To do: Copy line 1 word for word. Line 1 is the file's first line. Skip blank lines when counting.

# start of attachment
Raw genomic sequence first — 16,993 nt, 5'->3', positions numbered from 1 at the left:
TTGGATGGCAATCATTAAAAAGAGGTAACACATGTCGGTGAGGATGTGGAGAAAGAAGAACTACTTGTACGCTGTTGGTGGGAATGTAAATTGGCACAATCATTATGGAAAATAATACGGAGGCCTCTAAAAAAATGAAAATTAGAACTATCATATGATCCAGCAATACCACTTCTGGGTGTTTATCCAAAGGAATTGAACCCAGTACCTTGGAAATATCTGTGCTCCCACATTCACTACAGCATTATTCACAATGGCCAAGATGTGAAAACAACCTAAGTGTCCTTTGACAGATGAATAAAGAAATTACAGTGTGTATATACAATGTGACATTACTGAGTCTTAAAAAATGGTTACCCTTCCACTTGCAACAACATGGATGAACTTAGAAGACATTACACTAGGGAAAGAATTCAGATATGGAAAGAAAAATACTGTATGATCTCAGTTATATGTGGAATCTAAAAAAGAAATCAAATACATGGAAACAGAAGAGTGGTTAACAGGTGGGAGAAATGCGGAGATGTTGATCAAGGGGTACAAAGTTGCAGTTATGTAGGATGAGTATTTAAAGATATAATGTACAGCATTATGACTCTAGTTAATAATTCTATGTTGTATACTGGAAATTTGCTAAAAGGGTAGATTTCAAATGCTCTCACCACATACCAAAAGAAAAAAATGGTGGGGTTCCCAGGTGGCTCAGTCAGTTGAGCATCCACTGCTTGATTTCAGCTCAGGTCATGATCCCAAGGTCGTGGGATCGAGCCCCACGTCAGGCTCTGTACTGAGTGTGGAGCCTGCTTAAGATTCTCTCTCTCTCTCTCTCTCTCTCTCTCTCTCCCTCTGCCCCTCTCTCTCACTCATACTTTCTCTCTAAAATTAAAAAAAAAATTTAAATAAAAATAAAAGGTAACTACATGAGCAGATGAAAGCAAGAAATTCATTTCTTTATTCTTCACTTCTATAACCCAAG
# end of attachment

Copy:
Raw genomic sequence first — 16,993 nt, 5'->3', positions numbered from 1 at the left: